@StephenCanon: I wonder how often knowing the difference between a number and the exact next lower multiple of a divisor is more useful than knowing the difference between a number and the closest representable number to the next lower multiple? –  supercat Dec 19 '13 at 21:14

`fmod` returns x-i*y, which is less than y, and i is an integer. 0.09.... is because of floating point precision. try `fmod(0.3, 0.1) -> 0.09...` but `fmod(0.4, 0.1) -> 0.0` because 0.3 is 0.2999999... as a float.

`fmod(1/(2.**n), 1/(2.**m)` will never produce anything but `0.0` for integer n>=m.

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``````a = 1.0
b = 0.1

a1,a2 = a.as_integer_ratio()
b1,b2 = b.as_integer_ratio()
div = float(a1*b2) / float(a2*b1)
mod = a - b*div
print mod
# 0.0
``````

I think it works because by it uses rational equivalents of the two floating point numbers which provides a more accurate answer.

-

The Python divmod function is instructive here. It tells you both the quotient and remainder of a division operation.

``````\$ python
>>> 0.1
0.10000000000000001
>>> divmod(1.0, 0.1)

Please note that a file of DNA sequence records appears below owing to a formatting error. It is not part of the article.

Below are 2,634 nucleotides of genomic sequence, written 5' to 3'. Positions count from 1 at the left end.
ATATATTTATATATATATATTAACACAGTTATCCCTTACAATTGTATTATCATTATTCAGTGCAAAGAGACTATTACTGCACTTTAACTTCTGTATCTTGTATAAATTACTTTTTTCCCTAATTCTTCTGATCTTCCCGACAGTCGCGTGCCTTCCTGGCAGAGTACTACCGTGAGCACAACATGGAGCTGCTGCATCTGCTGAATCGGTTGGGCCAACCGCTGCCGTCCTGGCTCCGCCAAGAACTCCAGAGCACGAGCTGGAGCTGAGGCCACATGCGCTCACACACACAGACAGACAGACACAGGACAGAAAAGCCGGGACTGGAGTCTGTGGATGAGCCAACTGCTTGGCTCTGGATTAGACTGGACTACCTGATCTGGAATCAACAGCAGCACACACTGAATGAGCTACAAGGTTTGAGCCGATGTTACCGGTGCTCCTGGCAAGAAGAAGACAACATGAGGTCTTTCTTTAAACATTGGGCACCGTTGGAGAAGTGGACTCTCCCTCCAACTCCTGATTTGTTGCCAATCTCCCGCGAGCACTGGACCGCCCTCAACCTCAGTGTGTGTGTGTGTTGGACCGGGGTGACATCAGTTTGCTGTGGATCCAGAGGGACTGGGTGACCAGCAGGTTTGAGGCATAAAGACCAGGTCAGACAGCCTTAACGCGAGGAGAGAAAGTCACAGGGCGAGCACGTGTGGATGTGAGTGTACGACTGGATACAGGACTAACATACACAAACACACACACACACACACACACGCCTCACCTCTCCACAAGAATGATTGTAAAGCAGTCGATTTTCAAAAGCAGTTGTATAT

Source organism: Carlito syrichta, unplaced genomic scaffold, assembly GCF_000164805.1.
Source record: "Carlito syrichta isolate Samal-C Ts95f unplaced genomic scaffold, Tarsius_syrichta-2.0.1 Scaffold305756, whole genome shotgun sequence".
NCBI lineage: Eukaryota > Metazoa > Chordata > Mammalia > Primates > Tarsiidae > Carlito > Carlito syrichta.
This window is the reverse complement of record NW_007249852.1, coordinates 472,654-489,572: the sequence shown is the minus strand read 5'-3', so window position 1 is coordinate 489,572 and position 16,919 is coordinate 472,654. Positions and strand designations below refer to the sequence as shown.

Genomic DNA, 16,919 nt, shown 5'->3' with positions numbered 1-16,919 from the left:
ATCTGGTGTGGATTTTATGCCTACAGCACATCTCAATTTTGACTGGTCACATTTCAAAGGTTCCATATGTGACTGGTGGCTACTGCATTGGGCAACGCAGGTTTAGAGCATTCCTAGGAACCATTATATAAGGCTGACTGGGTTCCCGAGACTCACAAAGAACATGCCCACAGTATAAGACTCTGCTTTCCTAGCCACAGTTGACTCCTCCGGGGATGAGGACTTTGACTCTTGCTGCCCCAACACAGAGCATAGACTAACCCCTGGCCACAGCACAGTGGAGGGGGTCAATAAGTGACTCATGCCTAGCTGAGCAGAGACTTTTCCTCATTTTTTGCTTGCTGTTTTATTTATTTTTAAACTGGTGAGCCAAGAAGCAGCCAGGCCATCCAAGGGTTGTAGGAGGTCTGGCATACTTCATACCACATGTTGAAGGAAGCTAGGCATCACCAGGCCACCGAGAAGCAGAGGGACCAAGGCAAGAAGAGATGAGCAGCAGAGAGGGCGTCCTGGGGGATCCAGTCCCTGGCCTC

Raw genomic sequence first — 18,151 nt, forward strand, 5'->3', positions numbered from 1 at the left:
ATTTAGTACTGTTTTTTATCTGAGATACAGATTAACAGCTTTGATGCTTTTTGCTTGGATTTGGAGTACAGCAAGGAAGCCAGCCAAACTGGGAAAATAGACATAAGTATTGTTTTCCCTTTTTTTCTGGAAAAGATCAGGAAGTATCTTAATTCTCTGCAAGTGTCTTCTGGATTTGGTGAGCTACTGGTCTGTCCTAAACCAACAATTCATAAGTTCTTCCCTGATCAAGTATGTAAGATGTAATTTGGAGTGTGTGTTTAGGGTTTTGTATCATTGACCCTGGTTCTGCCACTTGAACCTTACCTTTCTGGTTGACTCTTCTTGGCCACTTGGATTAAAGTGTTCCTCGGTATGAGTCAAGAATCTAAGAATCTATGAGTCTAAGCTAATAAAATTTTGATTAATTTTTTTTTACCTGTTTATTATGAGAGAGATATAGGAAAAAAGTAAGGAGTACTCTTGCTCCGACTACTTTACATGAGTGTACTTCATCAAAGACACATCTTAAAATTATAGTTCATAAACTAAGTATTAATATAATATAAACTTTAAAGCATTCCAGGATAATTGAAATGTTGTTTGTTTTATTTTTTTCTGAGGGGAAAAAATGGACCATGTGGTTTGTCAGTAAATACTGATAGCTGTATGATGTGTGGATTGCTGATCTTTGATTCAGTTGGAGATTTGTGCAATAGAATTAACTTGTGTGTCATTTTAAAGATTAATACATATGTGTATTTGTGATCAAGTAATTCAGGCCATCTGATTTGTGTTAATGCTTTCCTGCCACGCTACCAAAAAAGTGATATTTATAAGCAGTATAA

(9.0, 0.09999999999999995)
``````

When you type 0.1, the computer can't represent that exact value in binary floating-point arithmetic, so it chooses the closest number that it can represent, 0.10000000000000001. Then when you perform the division operation, floating-point arithmetic decides that the quotient has to be 9, since 0.10000000000000001 * 10 is larger than 1.0. This leaves you with a remainder that is slightly less than 0.1.

I would want to use the new Python `fractions` module to get exact answers.

``````>>> from fractions import Fraction
>>> Fraction(1, 1) % Fraction(1, 10)
Fraction(0, 1)
``````

IOW, `(1/1) mod (1/10) = (0/1)`, which is equivalent to `1 mod 0.1 = 0`.

Another option is to implement the modulus operator yourself, allowing you to specify your own policy.

``````>>> x = 1.0
>>> y = 0.1
>>> x / y - math.floor(x / y)
0.0
``````
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BTW, Wolfram Alpha gets this answer too, if you ask it in terms of exact fractions instead of floating-point numbers: wolframalpha.com/input/?i=1+mod+1%2F10 –  Shane Hathaway Nov 18 '10 at 22:09